Figure 2. Actual and estimated landmarks for the upright hand (left) and rake (right) averaged across 16 participants in the localization task. The filled circles indicate the mean location of actual landmarks (blue) and estimated landmarks (red).

Initial results

Distortions in the localization task were found with both the hand and non-body items. No distortions were found in the visual template matching task. Interestingly the distortions measured on the objects in the localization task present a similar pattern of distortion to the one previously measured on the hand. This is especially the case of the rake who shares a similar structure to the human hand. Both the rake and the hand had slight overestimation of their width and an underestimation of their length. Moreover the distortions present on the rake were a significant predictor of the distortions measured on the human hand.

Initial conclusion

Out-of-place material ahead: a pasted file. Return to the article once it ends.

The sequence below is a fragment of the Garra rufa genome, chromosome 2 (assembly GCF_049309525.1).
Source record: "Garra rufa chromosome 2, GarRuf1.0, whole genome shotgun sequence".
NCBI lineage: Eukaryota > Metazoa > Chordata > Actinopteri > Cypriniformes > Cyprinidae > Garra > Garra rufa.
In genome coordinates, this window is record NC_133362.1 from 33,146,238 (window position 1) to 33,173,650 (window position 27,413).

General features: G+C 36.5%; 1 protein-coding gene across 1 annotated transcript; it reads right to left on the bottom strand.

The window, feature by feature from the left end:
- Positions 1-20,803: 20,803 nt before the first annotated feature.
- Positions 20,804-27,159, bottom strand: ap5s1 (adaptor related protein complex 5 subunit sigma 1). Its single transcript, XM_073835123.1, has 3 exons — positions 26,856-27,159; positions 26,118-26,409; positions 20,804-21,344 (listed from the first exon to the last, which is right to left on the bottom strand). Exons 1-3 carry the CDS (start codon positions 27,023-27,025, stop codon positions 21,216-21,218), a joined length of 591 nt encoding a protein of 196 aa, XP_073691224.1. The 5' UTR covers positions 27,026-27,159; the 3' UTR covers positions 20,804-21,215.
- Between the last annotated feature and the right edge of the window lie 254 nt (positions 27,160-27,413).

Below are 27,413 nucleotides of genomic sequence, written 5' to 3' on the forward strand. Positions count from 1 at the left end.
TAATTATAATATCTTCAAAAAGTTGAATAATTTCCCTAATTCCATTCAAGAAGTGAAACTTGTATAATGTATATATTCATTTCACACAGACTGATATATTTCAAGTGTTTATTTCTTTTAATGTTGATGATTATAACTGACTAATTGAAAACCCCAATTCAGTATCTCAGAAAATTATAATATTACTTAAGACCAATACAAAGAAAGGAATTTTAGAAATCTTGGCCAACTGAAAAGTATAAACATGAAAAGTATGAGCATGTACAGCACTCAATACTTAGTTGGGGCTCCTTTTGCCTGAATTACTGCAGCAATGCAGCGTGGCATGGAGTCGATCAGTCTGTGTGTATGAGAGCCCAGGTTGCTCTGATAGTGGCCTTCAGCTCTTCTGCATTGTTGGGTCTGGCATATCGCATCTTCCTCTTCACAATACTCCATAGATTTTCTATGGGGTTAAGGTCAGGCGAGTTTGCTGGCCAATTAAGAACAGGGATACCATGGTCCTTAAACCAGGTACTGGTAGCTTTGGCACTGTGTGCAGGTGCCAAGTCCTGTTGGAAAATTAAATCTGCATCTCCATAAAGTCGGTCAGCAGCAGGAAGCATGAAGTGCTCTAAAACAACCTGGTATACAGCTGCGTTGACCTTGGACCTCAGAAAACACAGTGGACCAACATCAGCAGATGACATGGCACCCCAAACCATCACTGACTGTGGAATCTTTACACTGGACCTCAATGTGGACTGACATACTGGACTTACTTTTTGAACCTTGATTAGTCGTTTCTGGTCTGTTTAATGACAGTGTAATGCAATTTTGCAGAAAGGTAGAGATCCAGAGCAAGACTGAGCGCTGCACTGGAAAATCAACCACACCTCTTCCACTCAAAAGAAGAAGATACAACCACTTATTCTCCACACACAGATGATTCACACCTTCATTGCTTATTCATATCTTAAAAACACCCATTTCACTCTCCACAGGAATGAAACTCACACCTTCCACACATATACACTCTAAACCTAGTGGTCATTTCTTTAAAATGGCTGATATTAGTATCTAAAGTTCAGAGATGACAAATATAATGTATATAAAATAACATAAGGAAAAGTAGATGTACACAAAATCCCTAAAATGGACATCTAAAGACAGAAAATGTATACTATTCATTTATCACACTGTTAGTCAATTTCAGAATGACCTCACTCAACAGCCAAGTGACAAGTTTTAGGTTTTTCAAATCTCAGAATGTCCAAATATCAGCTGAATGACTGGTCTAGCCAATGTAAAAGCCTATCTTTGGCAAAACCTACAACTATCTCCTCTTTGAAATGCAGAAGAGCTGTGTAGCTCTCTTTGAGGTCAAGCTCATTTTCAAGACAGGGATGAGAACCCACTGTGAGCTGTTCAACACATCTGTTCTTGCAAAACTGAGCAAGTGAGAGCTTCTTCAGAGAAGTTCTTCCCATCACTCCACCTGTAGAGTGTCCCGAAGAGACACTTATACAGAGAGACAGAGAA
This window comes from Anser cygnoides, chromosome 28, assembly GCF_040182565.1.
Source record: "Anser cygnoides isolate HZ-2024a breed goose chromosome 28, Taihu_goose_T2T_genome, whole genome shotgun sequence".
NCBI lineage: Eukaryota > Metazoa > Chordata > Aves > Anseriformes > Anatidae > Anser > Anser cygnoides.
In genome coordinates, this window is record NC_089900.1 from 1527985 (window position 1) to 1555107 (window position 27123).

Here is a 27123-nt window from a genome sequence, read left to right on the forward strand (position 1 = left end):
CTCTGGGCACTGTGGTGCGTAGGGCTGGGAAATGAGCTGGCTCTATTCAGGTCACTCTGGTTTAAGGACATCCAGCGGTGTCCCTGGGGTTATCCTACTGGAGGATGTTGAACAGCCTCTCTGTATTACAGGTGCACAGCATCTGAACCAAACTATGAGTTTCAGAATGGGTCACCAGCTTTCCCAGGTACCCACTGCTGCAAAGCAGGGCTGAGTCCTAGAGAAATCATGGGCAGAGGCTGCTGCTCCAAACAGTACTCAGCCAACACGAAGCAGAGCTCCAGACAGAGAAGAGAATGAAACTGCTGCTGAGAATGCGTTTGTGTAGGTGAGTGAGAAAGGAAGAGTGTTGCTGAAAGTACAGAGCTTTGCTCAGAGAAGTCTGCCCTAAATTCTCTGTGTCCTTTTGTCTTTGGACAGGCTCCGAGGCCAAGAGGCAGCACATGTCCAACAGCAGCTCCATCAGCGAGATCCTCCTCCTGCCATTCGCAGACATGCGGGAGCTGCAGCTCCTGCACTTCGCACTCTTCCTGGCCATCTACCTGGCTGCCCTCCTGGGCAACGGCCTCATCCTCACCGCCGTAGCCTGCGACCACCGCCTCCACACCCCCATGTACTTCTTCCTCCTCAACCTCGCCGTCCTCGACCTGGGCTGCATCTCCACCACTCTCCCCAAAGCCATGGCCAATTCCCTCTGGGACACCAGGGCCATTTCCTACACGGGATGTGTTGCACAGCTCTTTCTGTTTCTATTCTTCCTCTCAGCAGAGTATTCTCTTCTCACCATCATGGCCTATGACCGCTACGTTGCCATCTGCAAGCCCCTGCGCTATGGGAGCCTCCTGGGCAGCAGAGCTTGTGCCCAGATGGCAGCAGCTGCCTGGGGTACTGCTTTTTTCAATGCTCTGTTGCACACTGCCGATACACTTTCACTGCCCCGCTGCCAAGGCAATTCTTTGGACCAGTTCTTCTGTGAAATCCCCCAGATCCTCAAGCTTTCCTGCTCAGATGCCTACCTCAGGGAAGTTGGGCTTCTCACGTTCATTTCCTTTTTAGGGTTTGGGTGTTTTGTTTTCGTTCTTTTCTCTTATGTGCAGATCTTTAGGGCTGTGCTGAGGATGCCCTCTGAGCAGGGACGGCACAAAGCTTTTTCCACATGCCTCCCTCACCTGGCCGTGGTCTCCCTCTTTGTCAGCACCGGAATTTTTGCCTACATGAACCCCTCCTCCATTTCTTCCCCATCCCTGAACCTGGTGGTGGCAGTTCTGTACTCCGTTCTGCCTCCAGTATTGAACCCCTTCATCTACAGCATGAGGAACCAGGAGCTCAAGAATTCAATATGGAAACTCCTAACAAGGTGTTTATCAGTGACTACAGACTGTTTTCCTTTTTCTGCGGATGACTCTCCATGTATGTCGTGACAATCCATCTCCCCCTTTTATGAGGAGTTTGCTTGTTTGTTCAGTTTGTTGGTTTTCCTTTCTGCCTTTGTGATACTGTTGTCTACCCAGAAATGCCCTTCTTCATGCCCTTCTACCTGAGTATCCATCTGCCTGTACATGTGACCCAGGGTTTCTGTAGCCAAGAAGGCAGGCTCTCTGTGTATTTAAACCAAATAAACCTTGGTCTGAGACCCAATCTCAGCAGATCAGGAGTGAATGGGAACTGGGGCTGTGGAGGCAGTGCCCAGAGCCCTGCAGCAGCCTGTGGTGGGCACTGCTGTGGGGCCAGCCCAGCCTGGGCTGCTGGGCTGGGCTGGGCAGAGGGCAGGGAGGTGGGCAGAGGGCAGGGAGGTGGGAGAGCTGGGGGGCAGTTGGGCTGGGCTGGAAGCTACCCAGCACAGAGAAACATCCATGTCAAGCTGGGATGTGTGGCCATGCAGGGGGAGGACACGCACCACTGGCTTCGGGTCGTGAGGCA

Overall, these results show that distortions of implicit spatial representations can be observed with body and non-body objects. These results have implications for theoretical accounts associating previously observed distortions with somatosensation: because localizing points on an object is unlikely to be aided by somatosensation, the assessed representations might reflect the contribution of other cognitive processes (e.g. visual spatial memory) to the distortion of the body model [3; 4].

References


1. Longo, M. R., & Haggard, P. (2010). An implicit body representation underlying human position sense. Proceedings of the National Academy of Sciences, 107(26), 11727–11732. doi:10.1073/pnas.1003483107

2. Longo, M. R., & Haggard, P. (2011). Weber’s illusion and body shape: Anisotropy of tactile size perception on the hand. Journal of Experimental Psychology: Human Perception and Performance, 37(3), 720–726. doi:10.1037/a0021921